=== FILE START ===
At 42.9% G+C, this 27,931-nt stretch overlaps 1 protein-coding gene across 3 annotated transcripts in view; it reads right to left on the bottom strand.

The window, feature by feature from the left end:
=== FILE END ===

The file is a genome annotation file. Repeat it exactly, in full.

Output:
At 42.9% G+C, this 27,931-nt stretch overlaps 1 protein-coding gene across 3 annotated transcripts in view; it reads right to left on the bottom strand.

The window, feature by feature from the left end: